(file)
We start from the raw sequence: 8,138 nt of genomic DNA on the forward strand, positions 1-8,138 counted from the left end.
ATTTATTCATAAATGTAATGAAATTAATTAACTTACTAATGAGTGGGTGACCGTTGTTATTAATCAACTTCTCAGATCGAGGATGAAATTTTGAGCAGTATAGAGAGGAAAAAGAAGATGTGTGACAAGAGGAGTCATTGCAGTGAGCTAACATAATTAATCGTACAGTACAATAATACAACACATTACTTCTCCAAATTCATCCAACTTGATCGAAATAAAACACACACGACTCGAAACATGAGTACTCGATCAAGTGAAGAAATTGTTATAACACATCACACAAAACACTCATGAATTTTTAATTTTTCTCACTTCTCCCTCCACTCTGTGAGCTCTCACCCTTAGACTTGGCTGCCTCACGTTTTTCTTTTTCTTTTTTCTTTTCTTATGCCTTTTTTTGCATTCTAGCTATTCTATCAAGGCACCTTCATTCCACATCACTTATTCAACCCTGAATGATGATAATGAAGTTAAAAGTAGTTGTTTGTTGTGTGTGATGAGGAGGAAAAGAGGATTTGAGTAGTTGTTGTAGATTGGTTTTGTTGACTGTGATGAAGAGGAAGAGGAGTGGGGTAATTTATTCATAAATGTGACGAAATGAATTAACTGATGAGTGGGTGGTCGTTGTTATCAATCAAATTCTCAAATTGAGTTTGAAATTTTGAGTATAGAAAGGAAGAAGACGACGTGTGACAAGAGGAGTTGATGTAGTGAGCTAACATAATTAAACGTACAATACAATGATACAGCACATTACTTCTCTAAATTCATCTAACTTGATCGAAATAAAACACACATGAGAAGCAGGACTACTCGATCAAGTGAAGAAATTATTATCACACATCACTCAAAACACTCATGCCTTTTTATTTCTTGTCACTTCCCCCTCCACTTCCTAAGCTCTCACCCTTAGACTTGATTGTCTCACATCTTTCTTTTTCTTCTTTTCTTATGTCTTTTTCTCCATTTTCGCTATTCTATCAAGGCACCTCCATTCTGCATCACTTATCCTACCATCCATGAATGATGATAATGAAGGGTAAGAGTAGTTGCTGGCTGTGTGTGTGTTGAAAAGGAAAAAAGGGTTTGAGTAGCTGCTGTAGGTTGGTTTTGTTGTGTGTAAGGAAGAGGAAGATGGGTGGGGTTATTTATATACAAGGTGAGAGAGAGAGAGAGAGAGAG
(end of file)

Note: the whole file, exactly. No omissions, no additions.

We start from the raw sequence: 8,138 nt of genomic DNA on the forward strand, positions 1-8,138 counted from the left end.
ATTTATTCATAAATGTAATGAAATTAATTAACTTACTAATGAGTGGGTGACCGTTGTTATTAATCAACTTCTCAGATCGAGGATGAAATTTTGAGCAGTATAGAGAGGAAAAAGAAGATGTGTGACAAGAGGAGTCATTGCAGTGAGCTAACATAATTAATCGTACAGTACAATAATACAACACATTACTTCTCCAAATTCATCCAACTTGATCGAAATAAAACACACACGACTCGAAACATGAGTACTCGATCAAGTGAAGAAATTGTTATAACACATCACACAAAACACTCATGAATTTTTAATTTTTCTCACTTCTCCCTCCACTCTGTGAGCTCTCACCCTTAGACTTGGCTGCCTCACGTTTTTCTTTTTCTTTTTTCTTTTCTTATGCCTTTTTTTGCATTCTAGCTATTCTATCAAGGCACCTTCATTCCACATCACTTATTCAACCCTGAATGATGATAATGAAGTTAAAAGTAGTTGTTTGTTGTGTGTGATGAGGAGGAAAAGAGGATTTGAGTAGTTGTTGTAGATTGGTTTTGTTGACTGTGATGAAGAGGAAGAGGAGTGGGGTAATTTATTCATAAATGTGACGAAATGAATTAACTGATGAGTGGGTGGTCGTTGTTATCAATCAAATTCTCAAATTGAGTTTGAAATTTTGAGTATAGAAAGGAAGAAGACGACGTGTGACAAGAGGAGTTGATGTAGTGAGCTAACATAATTAAACGTACAATACAATGATACAGCACATTACTTCTCTAAATTCATCTAACTTGATCGAAATAAAACACACATGAGAAGCAGGACTACTCGATCAAGTGAAGAAATTATTATCACACATCACTCAAAACACTCATGCCTTTTTATTTCTTGTCACTTCCCCCTCCACTTCCTAAGCTCTCACCCTTAGACTTGATTGTCTCACATCTTTCTTTTTCTTCTTTTCTTATGTCTTTTTCTCCATTTTCGCTATTCTATCAAGGCACCTCCATTCTGCATCACTTATCCTACCATCCATGAATGATGATAATGAAGGGTAAGAGTAGTTGCTGGCTGTGTGTGTGTTGAAAAGGAAAAAAGGGTTTGAGTAGCTGCTGTAGGTTGGTTTTGTTGTGTGTAAGGAAGAGGAAGATGGGTGGGGTTATTTATATACAAGGTGAGAGAGAGAGAGAGAGAGAG